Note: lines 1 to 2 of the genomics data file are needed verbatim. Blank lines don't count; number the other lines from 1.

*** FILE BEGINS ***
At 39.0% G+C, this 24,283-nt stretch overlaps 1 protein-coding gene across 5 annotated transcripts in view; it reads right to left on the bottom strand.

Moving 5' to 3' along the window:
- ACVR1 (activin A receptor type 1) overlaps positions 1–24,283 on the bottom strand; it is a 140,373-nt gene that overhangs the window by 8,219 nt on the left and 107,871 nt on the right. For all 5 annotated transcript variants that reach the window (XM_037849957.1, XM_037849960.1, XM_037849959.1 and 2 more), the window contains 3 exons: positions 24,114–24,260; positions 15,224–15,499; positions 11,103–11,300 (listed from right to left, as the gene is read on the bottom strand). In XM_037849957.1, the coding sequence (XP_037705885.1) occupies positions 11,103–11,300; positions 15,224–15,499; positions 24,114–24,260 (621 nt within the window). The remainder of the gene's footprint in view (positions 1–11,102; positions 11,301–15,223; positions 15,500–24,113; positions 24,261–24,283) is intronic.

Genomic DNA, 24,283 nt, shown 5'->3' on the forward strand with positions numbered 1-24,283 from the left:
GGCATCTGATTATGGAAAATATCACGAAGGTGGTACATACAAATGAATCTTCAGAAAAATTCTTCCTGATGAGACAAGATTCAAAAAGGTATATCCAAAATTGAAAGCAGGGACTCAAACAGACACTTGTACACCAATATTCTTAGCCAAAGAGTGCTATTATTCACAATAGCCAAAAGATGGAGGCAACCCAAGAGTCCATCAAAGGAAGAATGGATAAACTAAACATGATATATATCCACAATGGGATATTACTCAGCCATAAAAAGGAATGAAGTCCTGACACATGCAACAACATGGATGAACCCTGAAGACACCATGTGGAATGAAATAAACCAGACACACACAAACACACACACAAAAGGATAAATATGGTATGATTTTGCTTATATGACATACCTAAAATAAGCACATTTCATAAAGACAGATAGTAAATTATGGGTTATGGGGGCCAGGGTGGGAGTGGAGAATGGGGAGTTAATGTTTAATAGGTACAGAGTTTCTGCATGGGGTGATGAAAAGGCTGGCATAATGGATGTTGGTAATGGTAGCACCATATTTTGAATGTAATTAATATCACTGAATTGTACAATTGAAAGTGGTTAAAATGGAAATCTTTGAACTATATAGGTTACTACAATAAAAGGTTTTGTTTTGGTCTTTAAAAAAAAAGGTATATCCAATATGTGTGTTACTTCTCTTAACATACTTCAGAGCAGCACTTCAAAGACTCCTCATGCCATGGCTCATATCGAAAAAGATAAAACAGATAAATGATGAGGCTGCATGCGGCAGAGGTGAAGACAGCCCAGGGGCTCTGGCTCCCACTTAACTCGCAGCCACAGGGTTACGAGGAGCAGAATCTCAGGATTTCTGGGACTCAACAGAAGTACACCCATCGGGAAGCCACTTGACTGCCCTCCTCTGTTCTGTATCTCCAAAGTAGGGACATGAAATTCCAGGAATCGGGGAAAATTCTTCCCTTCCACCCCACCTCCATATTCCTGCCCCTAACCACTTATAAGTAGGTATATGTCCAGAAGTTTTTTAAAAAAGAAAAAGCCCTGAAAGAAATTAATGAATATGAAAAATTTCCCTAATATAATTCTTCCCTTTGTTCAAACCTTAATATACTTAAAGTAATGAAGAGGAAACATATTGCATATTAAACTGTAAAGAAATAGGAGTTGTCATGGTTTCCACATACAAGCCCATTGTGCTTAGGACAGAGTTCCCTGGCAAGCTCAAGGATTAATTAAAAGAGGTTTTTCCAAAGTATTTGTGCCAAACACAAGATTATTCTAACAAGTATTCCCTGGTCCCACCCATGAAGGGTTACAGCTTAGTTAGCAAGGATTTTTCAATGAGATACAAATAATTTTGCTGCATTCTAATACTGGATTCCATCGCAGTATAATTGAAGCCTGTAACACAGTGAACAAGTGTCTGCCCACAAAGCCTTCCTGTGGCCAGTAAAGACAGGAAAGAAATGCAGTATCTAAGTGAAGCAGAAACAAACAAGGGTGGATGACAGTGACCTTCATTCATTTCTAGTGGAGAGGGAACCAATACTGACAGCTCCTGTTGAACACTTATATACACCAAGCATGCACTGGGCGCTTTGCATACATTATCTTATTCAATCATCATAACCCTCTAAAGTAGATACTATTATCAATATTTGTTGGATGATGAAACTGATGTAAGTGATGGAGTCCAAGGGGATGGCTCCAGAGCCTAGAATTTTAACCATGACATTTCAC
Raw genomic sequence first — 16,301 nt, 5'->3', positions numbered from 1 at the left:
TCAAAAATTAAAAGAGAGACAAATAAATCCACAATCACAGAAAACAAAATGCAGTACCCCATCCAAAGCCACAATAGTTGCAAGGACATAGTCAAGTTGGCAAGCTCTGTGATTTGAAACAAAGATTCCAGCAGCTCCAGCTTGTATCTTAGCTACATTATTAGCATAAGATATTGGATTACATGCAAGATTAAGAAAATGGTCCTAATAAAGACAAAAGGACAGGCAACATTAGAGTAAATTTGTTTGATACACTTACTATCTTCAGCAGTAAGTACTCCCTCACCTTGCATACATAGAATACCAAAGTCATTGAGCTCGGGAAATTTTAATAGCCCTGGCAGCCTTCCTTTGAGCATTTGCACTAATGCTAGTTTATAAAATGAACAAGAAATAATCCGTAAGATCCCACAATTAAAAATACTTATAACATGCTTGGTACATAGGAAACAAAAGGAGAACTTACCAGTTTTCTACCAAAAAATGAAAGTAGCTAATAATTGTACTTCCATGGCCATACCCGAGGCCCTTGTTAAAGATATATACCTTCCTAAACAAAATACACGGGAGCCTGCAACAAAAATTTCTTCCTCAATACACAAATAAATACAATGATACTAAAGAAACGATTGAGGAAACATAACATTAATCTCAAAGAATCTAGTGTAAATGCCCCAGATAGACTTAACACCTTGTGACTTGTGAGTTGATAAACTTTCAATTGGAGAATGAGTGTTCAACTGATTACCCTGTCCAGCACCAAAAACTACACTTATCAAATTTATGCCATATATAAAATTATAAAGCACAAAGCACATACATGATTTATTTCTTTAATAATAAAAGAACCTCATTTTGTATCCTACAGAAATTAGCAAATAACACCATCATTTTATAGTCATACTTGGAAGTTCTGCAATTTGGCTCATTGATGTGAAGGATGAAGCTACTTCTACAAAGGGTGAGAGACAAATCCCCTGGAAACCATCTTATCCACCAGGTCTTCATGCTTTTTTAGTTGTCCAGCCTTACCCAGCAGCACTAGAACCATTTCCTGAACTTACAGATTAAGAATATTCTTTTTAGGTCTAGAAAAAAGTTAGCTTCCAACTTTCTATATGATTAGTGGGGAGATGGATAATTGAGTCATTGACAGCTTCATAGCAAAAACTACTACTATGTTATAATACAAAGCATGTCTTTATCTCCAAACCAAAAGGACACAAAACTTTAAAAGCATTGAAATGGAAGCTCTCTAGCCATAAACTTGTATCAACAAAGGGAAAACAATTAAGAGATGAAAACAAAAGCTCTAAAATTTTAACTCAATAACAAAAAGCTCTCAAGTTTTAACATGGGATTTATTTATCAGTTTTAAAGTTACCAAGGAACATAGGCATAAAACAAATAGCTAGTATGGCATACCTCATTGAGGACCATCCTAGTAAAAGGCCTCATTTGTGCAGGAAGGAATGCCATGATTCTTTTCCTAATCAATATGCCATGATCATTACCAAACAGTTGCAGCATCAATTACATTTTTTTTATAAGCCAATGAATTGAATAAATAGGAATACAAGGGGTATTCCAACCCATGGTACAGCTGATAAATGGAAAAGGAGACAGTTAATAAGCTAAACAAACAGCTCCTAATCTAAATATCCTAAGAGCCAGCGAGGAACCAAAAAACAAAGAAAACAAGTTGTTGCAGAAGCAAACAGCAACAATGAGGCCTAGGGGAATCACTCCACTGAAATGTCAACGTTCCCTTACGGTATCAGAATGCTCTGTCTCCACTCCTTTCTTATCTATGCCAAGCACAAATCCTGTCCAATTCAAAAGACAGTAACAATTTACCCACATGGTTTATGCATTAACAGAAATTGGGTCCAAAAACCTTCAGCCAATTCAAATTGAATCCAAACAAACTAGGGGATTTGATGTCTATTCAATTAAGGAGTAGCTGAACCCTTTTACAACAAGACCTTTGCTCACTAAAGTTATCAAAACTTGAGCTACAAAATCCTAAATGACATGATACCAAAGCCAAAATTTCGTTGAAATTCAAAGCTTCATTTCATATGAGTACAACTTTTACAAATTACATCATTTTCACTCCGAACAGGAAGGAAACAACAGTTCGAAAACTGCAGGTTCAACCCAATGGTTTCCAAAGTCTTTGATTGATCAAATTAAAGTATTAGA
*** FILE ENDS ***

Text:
At 39.0% G+C, this 24,283-nt stretch overlaps 1 protein-coding gene across 5 annotated transcripts in view; it reads right to left on the bottom strand.

Moving 5' to 3' along the window: